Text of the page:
Made in France, Certified Copy is master filmmaker Abbas Kiarostami's first feature narrative to be filmed outside his homeland of Iran. The movie toys with ideas suggested by the title: why we assume that copies do not have the same value as the originals, and whether anything within the human purview can be truly original. Kiarostami has worked with these ideas before, but here they are crystallized in what otherwise seems like a breezy romance that occurs during the course of one sunny afternoon in Tuscany.
A romance in Tuscany?! How many times before have we witnessed a similar setup? In self-reflexive fashion, Kiarostami is subjecting himself to the challenge to create something new and original from a timeworn premise. And for the most part, the filmmaker succeeds, but this is not accomplished without also calling to mind other love-in-an-afternoon movies such as Before Sunset and L'Avventura.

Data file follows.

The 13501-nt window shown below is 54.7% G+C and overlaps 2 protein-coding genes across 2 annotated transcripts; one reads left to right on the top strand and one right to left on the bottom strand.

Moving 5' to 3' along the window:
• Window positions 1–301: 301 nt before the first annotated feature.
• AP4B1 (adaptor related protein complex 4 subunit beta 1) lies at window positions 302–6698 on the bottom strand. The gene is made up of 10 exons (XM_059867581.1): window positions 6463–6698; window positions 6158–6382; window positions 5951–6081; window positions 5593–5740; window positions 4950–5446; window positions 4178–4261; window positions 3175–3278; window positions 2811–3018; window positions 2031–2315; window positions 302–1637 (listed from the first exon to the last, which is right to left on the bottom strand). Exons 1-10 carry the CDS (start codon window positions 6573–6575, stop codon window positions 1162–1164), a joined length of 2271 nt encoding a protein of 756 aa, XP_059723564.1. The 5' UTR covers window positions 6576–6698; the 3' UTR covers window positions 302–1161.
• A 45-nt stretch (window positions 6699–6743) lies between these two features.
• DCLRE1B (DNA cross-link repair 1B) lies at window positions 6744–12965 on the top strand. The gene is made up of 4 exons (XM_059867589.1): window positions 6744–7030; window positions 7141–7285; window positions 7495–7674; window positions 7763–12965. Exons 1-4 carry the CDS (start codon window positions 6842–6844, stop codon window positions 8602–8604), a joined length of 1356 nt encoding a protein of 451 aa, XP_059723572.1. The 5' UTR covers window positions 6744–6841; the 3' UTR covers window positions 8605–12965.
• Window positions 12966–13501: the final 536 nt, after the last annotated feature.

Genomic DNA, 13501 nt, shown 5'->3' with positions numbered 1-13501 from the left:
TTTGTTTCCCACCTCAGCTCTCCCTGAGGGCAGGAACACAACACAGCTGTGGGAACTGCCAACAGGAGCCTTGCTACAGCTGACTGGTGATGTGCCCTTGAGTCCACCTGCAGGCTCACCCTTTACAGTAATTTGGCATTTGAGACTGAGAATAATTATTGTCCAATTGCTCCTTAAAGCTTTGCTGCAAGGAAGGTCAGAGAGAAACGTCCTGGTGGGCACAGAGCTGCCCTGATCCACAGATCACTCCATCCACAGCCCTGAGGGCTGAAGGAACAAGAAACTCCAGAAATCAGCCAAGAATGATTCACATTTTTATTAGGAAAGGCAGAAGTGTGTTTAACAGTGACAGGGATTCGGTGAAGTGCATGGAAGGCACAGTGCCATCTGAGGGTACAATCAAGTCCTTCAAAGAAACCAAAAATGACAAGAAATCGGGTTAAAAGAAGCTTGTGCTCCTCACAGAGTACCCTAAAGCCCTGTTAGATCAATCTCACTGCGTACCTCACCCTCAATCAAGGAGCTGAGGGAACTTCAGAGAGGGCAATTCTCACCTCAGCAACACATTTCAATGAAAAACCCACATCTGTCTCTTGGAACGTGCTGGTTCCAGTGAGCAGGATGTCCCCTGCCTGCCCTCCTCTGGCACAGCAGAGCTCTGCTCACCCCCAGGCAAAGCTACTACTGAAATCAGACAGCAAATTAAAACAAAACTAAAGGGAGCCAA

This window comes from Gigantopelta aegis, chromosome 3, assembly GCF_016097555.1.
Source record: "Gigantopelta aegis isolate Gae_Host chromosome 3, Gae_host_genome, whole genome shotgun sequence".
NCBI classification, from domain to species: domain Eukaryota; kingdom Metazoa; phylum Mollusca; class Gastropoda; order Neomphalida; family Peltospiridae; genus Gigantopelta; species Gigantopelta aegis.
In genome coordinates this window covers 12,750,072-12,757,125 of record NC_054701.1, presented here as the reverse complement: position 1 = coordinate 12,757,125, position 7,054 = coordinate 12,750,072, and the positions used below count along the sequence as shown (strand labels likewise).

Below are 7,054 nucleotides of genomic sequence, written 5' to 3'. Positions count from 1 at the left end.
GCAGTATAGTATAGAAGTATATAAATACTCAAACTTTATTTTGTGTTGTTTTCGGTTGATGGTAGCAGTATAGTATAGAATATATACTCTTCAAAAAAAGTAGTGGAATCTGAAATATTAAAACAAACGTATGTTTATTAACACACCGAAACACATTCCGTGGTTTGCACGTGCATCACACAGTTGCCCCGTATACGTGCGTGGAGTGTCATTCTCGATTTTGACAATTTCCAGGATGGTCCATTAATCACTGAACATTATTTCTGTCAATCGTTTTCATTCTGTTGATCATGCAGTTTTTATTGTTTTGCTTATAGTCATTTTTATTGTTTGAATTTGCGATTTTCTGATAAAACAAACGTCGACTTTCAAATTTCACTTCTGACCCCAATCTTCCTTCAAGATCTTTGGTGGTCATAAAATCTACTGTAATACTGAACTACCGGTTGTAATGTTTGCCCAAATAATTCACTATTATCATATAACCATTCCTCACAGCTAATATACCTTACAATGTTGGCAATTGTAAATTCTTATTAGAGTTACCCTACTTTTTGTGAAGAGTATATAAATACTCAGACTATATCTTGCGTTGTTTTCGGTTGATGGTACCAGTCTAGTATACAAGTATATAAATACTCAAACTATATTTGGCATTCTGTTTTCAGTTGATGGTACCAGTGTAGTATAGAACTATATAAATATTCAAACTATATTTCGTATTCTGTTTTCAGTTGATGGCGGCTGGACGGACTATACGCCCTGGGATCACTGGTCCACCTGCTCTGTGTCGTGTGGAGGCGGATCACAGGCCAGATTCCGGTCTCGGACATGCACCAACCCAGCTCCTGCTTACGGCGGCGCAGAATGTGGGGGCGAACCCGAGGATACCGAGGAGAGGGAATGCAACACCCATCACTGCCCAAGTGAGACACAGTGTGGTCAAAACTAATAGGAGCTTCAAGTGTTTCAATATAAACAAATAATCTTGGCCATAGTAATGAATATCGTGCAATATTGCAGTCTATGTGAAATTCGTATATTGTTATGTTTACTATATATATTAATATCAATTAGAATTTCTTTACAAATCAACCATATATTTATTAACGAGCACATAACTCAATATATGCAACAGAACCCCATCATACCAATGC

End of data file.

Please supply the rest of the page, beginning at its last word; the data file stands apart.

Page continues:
Juliette Binoche, who received the 2010 Best Actress award at Cannes for this role, plays a woman only identified in the credits as "She." She attends a lecture by a British author named James Miller (William Shimell), who pontificates about his book Certified Copy. She leaves early but manages to slip her phone number to Miller, and he appears at her antique shop thereafter. Amid her antiques and replicas, they decide to go for a drive, but instead of gazing at the lovely scenery, they continue to discuss and debate his claim that copies are as authentic as their originals.
While at a cafe, the proprietress speaks about them as though they are a married couple, and from that point it becomes unclear whether this might be an accurate appraisal of their relationship. Are they revisiting the place where they got married? Is she teasing or for real when she complains that he always forgets their anniversary?
Little things begin to mount, and the viewer can never be certain if the marriage is real or play-acted. Esteemed screenwriter Jean-Claude Carrière (who frequently worked with Luis Buñuel) appears as a character during a critical juncture. The languages spoken slide easily among Italian, French and English, further creating the sense of none of them being authentic.
This open-ended narrative feels more like a frustrating intellectual exercise than a drama with interlaced characters. Were it not for the transcendent presence of Binoche, I suspect Certified Copy might feel even more like homework.